Creature Catchers is available for 24 hour skunk removal services in South Shore, MA. We can trap, remove and exclude skunks from your property.
When Is It Most Common to Find Skunks?
Skunks are often found more often in February and March, when they’re mating. In May and June you can find them grubbing in your lawn. This picks up again in late July, continuing through mid–October. Also during that period, “rabid” skunks are active during the daytime.
Striped skunk (Mephitis mephitis)
Size: 20–30″ long, including 10–15″ tail. They weigh 6–12 pounds.
Signs you have a skunk in your residential area.
Sounds: Adults skunks are generally quiet, although you’ll hear them stamp their feet. Young skunks are more vocal, especially when playing. You may hear teeth clicking, hissing, grunts, growls, purrs, squeals, and shrill screeches.
Skunk scat is typically found near their feeding or day-bed sites, often in latrines where you will find a variety of droppings deposited over a period of time. Their scat is traditionally about 1/2″ in diameter and often cigar shaped with blunt ends but that will vary depending on the food consumed.
Odor: Skunks odor is very nauseating, penetrating, and known by all
Tracks: A Skunks track are relatively small compared to their body size. They have 5 toes on all feet, smooth continuous palm pads, long front nails.
Evidence of their feeding:
Funnel-shaped holes in lawns, 3–4 inches in diameter, where skunks dig for grubs. Eggs that have been crushed at one end, with shell fragments pushed inside. (Raccoons usually remove one end of the shell without crushing it. Foxes carry eggs away. Weasels and mink crush the entire egg.) Another sign that skunks have been raiding the chicken house is if only one or two birds have been killed, because most other predators will kill several birds.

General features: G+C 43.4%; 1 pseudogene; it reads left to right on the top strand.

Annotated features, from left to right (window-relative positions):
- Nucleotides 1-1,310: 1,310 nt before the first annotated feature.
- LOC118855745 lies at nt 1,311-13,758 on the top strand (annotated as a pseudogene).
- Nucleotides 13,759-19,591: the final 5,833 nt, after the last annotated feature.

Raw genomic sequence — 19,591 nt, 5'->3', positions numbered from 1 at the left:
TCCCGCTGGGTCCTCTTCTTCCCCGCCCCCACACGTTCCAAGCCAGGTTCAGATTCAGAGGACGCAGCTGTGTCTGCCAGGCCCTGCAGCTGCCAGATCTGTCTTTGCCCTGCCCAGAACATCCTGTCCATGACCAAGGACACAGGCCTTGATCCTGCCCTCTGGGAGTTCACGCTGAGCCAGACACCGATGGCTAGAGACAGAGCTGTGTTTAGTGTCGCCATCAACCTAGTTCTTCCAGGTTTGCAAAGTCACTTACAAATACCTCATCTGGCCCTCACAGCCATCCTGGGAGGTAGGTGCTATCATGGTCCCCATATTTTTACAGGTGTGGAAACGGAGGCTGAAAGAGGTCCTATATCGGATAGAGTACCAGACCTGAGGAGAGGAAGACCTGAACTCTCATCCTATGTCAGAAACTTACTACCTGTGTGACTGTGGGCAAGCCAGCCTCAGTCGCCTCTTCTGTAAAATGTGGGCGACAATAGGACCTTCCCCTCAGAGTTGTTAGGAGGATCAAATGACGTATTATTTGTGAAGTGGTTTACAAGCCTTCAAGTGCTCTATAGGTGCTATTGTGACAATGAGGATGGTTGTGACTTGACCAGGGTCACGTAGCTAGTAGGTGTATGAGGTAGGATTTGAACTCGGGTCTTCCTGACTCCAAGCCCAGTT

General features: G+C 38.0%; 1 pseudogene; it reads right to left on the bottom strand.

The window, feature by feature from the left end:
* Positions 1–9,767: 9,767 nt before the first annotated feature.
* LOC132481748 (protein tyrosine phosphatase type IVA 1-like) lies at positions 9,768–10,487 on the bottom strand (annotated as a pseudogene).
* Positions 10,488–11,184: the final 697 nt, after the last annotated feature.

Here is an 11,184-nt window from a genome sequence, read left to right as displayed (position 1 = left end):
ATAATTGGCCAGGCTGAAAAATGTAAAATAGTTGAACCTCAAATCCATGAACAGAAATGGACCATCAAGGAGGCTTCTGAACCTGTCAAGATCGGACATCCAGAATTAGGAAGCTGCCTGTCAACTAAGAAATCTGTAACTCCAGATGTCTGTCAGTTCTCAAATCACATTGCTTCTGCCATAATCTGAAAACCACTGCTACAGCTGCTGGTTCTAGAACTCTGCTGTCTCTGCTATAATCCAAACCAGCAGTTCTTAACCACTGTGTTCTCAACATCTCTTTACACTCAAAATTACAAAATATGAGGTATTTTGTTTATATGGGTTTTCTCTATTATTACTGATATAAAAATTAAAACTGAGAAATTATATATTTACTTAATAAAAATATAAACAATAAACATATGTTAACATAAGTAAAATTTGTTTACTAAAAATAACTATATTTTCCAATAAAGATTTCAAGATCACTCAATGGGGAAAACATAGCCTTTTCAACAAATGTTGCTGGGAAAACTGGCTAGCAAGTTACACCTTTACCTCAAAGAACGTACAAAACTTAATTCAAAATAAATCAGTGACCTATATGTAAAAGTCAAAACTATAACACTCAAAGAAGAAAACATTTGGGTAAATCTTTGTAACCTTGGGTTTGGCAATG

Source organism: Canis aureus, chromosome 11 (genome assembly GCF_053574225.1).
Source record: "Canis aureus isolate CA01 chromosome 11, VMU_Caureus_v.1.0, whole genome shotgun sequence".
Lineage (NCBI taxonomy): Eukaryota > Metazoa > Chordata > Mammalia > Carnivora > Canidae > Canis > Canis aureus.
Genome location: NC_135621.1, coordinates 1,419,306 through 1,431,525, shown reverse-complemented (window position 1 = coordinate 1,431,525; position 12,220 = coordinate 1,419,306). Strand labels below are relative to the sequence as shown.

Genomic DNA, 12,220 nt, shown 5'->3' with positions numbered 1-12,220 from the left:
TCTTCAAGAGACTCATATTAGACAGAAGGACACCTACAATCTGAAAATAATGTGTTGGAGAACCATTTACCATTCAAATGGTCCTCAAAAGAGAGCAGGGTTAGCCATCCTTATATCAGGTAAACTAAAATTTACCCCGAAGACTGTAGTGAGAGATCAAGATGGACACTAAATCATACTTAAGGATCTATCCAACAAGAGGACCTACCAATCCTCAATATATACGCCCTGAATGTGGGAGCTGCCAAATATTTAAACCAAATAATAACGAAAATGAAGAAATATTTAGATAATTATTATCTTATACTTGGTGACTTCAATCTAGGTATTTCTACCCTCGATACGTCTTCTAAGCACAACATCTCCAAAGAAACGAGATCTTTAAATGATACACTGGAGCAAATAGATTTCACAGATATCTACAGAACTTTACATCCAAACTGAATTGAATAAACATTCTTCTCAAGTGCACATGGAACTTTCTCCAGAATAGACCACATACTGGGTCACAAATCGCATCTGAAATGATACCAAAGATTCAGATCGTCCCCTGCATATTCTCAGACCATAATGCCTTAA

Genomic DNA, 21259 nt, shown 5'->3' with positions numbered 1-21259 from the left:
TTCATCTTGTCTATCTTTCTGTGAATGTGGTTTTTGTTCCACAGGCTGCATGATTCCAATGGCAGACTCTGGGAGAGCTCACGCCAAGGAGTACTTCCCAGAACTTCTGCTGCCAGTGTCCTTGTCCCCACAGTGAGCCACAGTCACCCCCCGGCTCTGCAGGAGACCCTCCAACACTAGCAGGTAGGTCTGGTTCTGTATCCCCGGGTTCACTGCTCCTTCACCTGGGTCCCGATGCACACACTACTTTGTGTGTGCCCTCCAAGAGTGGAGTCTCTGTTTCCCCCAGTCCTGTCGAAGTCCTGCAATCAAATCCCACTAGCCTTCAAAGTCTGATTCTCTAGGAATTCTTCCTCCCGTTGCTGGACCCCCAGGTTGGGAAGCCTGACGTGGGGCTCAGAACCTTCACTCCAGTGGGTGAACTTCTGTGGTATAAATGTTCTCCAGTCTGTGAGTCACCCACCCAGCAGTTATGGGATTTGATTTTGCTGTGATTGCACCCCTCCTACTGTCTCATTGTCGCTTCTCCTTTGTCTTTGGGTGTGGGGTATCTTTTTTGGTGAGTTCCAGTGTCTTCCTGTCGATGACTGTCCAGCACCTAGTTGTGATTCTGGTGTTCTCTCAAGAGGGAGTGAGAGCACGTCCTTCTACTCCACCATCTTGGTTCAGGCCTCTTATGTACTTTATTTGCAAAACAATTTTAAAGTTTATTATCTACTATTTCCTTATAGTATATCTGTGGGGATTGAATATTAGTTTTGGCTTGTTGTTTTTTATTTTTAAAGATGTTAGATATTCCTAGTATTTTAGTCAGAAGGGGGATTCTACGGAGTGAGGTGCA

Opportunist. Their diet changes seasonally. Skunks eat primarily insects (including ground bees and wasps), as well as earthworms, snakes, mice, moles, fruit, nuts, fish, amphibians, crustaceans, birds, eggs of birds and turtles, poultry, garbage, pet food, and carrion. They’re particularly fond of grubs, and occasionally raid vegetable gardens.
Typical activity patterns:
Social style: Generally solitary, except for female with dependent young, and when denning in winter.
Daily activity: Nocturnal. During the summer, may see daytime activity, as females forage with their young. May bed down during summer in open sites away from the den.
Hibernation patterns: Skunks sleep deeply for up to 3 1/2 months at a time but are not true hibernators. They’ll emerge periodically during warm spells and during the mating season. Skunks den alone, or in a group of 2–7 females and 1 male. They may lose up to 38% of their body weight during the winter.
Distribution in MA and the Northeast: Common. Skunk can reach densities of 50 skunks/square mile in suburban areas. Skunks are very common in Boston and Massschusetts towns.
Habitat: Widespread, from coastal habitats to mature woodlands and small woodlots. Prefers open fields, lawns, and agricultural areas with areas of mixed shrubs and forest edges, near buildings, barns, or porches.
Territory and home range: Skunks rarely travel more than one mile from their den except during breeding season.
Pair bonding style: Polygamous. Females raise young alone. (Male skunks will kill their young.)
Breeding dates: Late February through March. Gestation takes about 62–75 days.
Birthing period: May through early June.
Litter size: 2–10, often 4–7.
Weaning dates: At 2 months old.
Amount of time young remain with parents beyond weaning date: Kits forage with their mother when they’re 7 weeks old. They’re independent at 3 months, and disperse in the fall.